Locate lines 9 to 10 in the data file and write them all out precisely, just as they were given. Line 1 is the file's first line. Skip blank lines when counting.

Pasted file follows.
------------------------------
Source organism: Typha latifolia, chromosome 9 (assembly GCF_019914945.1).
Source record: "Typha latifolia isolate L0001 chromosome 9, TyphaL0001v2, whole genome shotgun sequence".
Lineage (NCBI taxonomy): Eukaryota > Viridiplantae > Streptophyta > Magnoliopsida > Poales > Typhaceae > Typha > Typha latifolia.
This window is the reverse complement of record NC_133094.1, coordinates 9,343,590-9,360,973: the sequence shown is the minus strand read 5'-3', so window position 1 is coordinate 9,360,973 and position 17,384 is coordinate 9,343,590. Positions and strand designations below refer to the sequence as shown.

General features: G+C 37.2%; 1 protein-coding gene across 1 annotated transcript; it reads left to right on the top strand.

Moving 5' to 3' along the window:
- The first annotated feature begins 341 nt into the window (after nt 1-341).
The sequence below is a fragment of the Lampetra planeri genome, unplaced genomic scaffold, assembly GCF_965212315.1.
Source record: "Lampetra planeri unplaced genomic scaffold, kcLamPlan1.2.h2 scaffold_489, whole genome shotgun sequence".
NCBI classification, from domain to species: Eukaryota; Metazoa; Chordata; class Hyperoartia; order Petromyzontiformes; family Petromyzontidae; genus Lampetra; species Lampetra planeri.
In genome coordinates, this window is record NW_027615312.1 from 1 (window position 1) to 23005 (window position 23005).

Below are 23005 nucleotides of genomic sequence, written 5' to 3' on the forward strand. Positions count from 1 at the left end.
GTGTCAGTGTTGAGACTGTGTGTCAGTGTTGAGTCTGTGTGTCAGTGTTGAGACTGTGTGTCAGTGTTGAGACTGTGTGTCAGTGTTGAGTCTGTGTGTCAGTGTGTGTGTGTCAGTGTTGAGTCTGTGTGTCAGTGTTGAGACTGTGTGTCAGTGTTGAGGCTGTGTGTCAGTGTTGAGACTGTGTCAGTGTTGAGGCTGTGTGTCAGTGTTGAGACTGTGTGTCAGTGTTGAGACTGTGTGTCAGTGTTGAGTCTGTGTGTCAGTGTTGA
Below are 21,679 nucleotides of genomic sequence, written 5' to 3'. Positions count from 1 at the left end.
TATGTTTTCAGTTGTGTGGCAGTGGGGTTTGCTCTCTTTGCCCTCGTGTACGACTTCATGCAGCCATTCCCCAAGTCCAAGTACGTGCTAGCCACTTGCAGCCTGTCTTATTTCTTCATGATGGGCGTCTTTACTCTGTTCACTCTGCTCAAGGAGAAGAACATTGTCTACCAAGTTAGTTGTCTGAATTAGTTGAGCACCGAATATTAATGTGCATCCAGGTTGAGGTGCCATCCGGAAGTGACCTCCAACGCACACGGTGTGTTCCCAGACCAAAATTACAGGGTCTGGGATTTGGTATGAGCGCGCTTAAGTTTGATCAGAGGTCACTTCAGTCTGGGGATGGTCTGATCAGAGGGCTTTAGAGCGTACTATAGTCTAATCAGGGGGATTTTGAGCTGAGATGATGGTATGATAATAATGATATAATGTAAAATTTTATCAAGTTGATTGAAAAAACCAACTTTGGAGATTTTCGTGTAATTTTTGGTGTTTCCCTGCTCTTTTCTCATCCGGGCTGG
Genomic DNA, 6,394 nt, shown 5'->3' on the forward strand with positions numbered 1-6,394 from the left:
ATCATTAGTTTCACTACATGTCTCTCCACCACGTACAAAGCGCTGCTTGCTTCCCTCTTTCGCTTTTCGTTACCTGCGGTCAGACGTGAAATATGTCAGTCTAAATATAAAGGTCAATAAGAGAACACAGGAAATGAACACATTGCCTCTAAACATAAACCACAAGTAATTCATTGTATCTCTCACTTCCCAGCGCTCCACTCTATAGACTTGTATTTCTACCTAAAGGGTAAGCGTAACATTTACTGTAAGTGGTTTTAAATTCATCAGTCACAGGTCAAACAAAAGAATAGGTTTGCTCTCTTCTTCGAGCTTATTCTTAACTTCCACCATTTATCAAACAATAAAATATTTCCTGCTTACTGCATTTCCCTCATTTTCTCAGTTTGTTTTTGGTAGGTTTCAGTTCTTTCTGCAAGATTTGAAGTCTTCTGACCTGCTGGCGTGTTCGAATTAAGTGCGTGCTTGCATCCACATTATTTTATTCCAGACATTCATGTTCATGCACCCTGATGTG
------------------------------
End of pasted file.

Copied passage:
Source record: "Lampetra planeri unplaced genomic scaffold, kcLamPlan1.2.h2 scaffold_489, whole genome shotgun sequence".
NCBI classification, from domain to species: Eukaryota; Metazoa; Chordata; class Hyperoartia; order Petromyzontiformes; family Petromyzontidae; genus Lampetra; species Lampetra planeri.